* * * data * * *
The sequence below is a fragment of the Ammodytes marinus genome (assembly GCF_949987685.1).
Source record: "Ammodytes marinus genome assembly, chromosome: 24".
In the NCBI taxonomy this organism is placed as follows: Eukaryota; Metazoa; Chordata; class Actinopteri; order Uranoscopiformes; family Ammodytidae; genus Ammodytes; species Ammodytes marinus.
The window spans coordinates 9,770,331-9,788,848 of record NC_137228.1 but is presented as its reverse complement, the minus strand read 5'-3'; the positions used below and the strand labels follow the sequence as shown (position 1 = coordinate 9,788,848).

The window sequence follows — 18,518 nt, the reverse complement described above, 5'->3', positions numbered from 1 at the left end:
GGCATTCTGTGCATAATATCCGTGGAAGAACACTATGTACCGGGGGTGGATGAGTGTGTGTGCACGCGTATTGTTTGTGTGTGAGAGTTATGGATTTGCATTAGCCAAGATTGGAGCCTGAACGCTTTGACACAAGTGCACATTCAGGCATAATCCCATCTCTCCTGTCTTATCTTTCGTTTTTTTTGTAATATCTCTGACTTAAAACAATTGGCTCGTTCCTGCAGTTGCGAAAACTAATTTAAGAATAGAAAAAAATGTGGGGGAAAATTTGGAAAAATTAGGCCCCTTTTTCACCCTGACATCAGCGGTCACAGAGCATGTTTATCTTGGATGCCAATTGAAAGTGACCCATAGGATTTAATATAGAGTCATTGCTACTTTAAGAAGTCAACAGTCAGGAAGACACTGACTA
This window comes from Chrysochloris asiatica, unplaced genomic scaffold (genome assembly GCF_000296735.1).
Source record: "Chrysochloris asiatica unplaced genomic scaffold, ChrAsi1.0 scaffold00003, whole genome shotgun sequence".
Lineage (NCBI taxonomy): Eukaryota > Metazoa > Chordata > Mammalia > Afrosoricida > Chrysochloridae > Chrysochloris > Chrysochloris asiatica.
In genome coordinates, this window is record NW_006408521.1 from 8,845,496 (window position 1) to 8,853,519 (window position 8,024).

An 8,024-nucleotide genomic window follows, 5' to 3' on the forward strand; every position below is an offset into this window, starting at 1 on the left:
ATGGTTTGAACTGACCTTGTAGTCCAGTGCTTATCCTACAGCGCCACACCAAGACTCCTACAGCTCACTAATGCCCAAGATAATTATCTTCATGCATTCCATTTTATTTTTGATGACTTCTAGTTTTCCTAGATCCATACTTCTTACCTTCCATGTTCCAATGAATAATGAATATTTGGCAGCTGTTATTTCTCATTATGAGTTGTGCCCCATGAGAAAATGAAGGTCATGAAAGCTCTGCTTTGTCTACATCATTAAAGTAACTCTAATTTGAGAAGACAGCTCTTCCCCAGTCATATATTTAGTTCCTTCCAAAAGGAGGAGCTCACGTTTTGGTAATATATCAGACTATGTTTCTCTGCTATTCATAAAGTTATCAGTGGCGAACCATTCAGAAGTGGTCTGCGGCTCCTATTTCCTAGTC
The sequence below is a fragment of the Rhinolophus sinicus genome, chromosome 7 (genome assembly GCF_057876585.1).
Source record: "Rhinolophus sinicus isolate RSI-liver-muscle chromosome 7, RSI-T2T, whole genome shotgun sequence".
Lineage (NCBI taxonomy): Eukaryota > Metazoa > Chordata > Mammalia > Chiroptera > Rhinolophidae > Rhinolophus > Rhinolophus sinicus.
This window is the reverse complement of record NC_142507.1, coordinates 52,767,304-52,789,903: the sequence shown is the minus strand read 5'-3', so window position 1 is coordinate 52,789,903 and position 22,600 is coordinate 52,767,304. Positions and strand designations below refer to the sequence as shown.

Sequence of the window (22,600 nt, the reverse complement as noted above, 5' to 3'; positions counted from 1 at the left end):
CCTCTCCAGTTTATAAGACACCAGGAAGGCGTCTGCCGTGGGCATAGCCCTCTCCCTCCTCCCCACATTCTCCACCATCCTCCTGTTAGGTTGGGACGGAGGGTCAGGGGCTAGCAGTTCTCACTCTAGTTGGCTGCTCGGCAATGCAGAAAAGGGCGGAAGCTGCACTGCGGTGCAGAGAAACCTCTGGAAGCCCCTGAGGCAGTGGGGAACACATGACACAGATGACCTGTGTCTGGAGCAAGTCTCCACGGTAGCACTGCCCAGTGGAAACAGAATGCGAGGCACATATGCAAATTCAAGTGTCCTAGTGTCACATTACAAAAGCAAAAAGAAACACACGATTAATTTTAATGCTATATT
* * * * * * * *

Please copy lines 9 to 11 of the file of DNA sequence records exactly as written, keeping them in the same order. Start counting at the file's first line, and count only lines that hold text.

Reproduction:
Lineage (NCBI taxonomy): Eukaryota > Metazoa > Chordata > Mammalia > Afrosoricida > Chrysochloridae > Chrysochloris > Chrysochloris asiatica.
In genome coordinates, this window is record NW_006408521.1 from 8,845,496 (window position 1) to 8,853,519 (window position 8,024).

An 8,024-nucleotide genomic window follows, 5' to 3' on the forward strand; every position below is an offset into this window, starting at 1 on the left: